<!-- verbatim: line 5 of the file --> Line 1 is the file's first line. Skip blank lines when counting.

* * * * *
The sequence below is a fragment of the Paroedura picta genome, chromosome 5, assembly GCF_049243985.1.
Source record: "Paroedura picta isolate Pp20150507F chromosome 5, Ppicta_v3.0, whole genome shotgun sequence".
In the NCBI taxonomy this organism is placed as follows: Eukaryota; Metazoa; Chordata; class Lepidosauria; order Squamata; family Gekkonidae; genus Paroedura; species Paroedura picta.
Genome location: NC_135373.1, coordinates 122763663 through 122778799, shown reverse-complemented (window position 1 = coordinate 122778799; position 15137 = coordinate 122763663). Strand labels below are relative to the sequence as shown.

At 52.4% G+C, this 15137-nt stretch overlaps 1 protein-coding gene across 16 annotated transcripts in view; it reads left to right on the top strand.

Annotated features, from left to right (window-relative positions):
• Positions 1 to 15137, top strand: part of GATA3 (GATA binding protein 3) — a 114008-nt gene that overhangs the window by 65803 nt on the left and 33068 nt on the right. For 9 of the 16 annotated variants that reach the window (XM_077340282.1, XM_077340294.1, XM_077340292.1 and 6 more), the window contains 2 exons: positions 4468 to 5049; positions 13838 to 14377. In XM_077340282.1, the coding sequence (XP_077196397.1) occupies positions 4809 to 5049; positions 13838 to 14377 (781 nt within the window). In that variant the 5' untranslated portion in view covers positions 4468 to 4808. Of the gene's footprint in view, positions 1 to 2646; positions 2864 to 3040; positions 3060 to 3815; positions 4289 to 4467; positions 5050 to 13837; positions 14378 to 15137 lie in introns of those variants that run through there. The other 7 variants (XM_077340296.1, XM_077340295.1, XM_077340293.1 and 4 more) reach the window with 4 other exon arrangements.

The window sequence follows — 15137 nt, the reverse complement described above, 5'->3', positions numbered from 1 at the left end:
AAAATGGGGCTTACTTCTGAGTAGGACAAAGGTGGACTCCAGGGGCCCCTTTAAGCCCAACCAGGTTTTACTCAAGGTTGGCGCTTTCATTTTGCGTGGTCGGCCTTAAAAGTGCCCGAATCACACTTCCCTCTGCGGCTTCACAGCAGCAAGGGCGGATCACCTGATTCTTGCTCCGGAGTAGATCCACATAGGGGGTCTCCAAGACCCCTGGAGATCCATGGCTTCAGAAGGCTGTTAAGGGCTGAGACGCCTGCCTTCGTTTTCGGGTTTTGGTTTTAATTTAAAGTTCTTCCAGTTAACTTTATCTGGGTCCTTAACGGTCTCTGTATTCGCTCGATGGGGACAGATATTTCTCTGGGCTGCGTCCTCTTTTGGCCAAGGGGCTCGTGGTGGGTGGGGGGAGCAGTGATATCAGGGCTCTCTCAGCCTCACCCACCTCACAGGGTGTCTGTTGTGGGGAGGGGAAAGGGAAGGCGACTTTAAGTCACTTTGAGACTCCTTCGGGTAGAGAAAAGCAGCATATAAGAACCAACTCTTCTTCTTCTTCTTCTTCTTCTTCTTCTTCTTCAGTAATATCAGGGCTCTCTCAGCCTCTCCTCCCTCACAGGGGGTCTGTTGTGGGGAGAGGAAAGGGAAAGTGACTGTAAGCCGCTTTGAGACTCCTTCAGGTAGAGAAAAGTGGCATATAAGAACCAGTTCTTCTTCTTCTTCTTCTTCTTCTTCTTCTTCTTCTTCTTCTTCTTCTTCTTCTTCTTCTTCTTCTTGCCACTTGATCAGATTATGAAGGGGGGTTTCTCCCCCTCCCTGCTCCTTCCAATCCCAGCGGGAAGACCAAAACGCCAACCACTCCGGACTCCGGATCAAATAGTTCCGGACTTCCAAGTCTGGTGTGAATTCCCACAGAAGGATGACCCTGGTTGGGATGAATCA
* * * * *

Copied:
At 52.4% G+C, this 15137-nt stretch overlaps 1 protein-coding gene across 16 annotated transcripts in view; it reads left to right on the top strand.